The magistrate judge then reached a similar conclusion regarding Plaintiff's reliance on the show-me-the-note theory. The magistrate judge noted that Plaintiff "challenge[s] the authority of the Defendants to foreclose based on the fact that MERS does not possess the original Note and the Mortgage"—allegations that "invoke the show-me-the-note-theory." (Id. at 9.) However, because this theory has been analyzed and rejected by federal district courts, the Minnesota Supreme Court, and the Eighth Circuit, the magistrate judge recommended that Counts I, III, and VI-X be dismissed because they explicitly rely on such a theory. (Id. at 11.) In all, the magistrate judge recommended dismissal of all Counts except for IV-V and XI insofar as "they are premised upon the meritless assertion that securitization of the loan was unlawful or [upon] the discredited show-me-the-note theory, or some combination of the two." (Id.)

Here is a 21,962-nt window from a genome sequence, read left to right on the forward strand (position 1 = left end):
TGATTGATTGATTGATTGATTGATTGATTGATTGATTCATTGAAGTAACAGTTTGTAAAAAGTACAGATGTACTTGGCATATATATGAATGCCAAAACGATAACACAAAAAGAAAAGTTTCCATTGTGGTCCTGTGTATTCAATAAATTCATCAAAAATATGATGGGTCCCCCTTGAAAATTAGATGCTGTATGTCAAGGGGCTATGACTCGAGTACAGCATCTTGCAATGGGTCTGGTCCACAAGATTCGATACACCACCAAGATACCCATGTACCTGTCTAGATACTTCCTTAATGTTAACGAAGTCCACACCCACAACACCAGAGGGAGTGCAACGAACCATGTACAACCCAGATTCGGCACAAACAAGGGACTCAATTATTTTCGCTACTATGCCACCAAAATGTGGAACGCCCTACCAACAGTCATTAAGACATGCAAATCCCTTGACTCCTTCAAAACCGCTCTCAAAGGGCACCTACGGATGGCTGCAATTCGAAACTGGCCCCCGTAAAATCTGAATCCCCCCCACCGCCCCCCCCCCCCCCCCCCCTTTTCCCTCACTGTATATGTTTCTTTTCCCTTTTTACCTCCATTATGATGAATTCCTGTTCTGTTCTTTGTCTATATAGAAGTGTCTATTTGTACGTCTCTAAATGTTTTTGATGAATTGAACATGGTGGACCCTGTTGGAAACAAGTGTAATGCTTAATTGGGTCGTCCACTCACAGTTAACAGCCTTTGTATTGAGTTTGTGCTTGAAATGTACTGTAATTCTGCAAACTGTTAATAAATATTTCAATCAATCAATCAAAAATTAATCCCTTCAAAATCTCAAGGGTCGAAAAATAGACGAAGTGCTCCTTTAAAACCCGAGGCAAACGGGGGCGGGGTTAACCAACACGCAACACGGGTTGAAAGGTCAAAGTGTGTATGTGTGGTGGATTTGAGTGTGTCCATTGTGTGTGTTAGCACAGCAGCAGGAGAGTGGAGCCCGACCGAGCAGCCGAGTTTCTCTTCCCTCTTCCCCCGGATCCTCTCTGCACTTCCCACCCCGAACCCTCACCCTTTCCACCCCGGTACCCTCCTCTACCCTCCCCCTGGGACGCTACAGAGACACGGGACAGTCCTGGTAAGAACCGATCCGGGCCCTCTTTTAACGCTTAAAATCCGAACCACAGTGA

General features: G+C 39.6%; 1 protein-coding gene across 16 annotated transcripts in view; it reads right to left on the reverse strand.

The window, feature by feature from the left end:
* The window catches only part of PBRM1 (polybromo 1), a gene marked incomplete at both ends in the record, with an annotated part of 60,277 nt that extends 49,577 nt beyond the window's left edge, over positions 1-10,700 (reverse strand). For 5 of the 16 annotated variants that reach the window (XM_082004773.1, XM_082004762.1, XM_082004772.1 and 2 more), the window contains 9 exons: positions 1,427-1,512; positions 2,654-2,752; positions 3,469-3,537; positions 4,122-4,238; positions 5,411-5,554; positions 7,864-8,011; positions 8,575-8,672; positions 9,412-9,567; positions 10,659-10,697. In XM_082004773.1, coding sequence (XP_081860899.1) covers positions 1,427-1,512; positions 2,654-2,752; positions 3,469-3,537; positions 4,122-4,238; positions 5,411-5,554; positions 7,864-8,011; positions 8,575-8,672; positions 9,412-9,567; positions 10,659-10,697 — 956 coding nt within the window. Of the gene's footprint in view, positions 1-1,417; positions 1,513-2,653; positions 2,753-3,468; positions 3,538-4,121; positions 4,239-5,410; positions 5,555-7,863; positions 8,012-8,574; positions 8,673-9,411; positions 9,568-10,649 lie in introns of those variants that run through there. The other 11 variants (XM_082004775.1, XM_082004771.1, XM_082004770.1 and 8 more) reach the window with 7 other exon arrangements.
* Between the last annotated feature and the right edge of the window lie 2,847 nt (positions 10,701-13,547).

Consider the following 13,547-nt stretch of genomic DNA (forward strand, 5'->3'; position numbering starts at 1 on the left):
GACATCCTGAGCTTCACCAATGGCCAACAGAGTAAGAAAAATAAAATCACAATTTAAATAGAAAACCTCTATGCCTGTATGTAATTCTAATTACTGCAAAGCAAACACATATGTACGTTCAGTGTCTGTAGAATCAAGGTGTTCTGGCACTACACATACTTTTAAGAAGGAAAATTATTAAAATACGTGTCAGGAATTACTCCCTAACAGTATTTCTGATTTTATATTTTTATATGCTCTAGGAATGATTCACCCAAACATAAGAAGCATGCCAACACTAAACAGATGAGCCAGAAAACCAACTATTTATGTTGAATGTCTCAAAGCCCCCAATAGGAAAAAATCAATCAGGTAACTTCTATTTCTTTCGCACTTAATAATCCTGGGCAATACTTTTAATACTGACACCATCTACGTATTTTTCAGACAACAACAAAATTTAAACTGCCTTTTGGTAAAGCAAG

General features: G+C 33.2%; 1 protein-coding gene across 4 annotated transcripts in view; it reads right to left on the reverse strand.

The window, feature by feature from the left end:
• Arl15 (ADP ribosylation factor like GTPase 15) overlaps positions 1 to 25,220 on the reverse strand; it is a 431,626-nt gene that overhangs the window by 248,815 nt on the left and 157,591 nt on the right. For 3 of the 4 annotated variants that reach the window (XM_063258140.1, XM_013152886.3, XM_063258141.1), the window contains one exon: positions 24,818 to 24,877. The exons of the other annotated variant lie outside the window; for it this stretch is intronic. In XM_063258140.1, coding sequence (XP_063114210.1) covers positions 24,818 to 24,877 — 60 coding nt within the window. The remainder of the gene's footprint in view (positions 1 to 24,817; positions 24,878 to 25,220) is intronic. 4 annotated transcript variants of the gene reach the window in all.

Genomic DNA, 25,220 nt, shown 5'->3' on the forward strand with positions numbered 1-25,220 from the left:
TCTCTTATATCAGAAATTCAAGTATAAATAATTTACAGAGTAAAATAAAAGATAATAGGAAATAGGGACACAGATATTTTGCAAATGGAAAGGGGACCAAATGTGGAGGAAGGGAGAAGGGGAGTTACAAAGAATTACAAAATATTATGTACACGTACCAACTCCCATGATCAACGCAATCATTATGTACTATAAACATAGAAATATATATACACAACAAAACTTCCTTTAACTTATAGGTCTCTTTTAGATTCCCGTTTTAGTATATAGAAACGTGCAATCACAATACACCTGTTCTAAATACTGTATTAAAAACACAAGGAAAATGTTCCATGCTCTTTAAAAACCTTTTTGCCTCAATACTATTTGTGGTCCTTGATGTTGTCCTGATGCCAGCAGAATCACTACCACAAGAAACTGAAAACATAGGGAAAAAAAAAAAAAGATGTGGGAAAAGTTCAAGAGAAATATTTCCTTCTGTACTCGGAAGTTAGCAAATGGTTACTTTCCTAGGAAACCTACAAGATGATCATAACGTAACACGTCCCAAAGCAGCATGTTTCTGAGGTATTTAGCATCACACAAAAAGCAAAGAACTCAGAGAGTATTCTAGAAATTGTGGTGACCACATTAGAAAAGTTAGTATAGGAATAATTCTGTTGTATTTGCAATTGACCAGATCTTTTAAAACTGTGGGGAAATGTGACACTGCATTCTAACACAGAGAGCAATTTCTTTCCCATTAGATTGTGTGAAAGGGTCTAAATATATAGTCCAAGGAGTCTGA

In addition to the aforementioned analysis, the magistrate judge also determined that all of Plaintiff's claims should be dismissed for several independent reasons specific to each Count. (Id. at 12-17.) As for Count I, the magistrate judge found that it should be dismissed because "no lack-of-standing claim exists under Minnesota law." (Id. at 12.) The magistrate judge then found that Counts II and III should be dismissed not only because they are tied to both of the widely-rejected theories discussed above, but also for the independent reason that Plaintiff failed to meet the particularity requirements applicable to fraud-based claims. (Id. at 12-13.) For similar reasons, the magistrate judge concluded that Counts IV-VIII should be dismissed, as Plaintiff's claims were "conclusory," and she failed to allege any facts that would render such claims plausible. (Id. at 13-16.) As to Count XI (intentional infliction of emotional distress), the magistrate judge found that Defendants' alleged conduct was "not sufficiently extreme and outrageous to sustain such a claim." (Id. at 16-17.) Finally, as to Counts IX and X—claims for a temporary restraining order/injunctive relief and for declaratory relief, respectively—the magistrate judge highlighted that these were not causes of action but rather remedies, and because all substantive claims were recommended for dismissal, these "Counts" should be dismissed as well. (Id. at 16.) Having found all of the aforementioned reasons to be sufficient for dismissal, the magistrate judge found it unnecessary to conduct the more complicated analysis of res judicata and collateral estoppel. (Id. at 7 n.4.)